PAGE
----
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Aubrey Plaza Laughs Off Religious Complaints About ‘Little Demon’: ‘Everybody Calm Down’

The actress said the FXX animated comedy is "not the first time that a project I’ve done has created some kind of backlash in the Christian community."

Aubrey Plaza

Aubrey Plaza

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With a buzzy part in “The White Lotus” Season 2 and major upcoming roles in Francis Ford Coppola’s “Megalopolis” and Marvel’s “Agatha: Coven of Chaos,” Aubrey Plaza has a lot on her mind these days. So you’ll have to forgive her if she hasn’t found time to worry about the backlash to her FXX comedy “Little Demon.”

The animated series, which sees Plaza voicing a woman who tries to shield her daughter from the knowledge that her father is actually Satan (voiced by Danny DeVito), has become a hot topic in certain fringe Christian communities. The outrage surrounding the series is primarily the result of a series of viral Facebook posts accusing the show of having Satanic messages and promoting paganism and the Antichrist.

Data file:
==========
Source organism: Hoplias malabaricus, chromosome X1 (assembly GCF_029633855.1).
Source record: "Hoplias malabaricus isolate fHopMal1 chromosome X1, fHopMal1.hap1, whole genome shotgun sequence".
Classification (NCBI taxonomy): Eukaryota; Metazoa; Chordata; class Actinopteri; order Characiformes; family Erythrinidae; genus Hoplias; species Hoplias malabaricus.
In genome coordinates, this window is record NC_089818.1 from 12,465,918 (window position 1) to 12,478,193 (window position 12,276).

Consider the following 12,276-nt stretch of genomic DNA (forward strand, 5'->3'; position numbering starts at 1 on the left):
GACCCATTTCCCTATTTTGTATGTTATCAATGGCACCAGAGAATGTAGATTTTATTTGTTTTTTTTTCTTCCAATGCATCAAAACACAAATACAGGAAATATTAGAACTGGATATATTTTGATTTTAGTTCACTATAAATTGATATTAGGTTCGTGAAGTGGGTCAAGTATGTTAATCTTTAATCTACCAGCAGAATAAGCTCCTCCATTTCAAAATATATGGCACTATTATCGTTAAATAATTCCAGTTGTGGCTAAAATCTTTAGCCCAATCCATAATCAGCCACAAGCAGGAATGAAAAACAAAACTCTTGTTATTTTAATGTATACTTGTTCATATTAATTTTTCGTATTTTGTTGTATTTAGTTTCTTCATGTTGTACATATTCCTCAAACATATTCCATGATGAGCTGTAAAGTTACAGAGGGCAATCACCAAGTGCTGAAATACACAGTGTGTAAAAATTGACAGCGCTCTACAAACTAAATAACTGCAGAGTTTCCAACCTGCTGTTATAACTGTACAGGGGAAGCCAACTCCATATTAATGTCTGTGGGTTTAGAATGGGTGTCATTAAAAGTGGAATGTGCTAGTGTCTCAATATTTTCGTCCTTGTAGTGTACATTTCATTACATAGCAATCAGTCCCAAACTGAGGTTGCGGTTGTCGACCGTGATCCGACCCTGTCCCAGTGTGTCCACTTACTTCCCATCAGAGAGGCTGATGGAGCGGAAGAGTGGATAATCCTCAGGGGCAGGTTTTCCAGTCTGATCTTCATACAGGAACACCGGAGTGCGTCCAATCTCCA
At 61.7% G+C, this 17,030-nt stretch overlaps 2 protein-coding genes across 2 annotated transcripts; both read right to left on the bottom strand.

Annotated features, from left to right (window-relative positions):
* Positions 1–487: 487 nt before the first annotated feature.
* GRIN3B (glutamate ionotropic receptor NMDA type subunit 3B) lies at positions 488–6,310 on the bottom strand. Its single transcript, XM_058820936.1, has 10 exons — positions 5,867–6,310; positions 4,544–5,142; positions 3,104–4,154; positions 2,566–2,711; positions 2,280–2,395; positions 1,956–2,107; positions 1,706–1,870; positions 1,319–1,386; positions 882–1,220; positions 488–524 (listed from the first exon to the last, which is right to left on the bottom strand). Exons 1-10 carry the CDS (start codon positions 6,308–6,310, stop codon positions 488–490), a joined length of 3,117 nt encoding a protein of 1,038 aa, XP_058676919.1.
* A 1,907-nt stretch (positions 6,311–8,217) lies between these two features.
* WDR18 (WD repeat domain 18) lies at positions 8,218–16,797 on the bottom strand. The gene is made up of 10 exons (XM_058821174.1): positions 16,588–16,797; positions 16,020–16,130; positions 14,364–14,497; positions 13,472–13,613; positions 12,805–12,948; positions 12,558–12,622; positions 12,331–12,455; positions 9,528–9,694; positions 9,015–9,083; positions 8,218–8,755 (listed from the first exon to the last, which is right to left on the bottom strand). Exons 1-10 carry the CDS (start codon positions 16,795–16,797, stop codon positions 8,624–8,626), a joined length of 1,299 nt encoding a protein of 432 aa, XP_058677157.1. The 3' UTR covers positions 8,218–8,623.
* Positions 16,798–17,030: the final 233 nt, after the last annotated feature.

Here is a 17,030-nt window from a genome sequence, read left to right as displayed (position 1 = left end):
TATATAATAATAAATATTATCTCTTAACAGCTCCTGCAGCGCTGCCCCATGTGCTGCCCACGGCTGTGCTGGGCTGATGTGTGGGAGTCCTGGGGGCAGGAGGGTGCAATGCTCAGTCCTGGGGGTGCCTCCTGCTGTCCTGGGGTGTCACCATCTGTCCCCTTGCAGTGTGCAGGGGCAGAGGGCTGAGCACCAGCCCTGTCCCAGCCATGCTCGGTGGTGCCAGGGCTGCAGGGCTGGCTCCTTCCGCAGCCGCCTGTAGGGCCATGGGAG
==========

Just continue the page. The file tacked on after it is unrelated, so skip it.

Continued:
In a new interview with Deadline, Plaza was asked about the controversy surrounding the show. She’s aware of the backlash, but isn’t particularly bothered by it. If anything, she thinks the free publicity might end up being beneficial.

“I had heard about it, yes,” Plaza said. “And it’s not the first time that a project I’ve done has created some kind of backlash in the Christian community. ‘The Little Hours’ was the first movie that I produced, and I believe the Catholic Review or something called the movie ‘trash, pure trash.’ We put that on the poster. If ‘Little Demon’ was an independent film, we’d probably do the same thing for that. It’s an adult cartoon. Everybody calm down.”

Many critics would agree that “Little Demon” isn’t worth getting upset over, considering how conventional it appears to be. In his review of the show, IndieWire’s Ben Travers asked “Why does ‘Little Demon’ have to conform so quickly to templates established elsewhere? If the answer is, ‘to embody them before satirizing them’ I’ll tune back in, but the wannabe edgy comedy is already a little too comfortable with its three-person family dynamic. Seeing Satan escort Chrissy through an underworld filled with floating bodies that fart bubbles and game shows designed to satisfy the bloodlust of actual hellhounds is diverting, sure, but it’s far less compelling than less-conforming options.”

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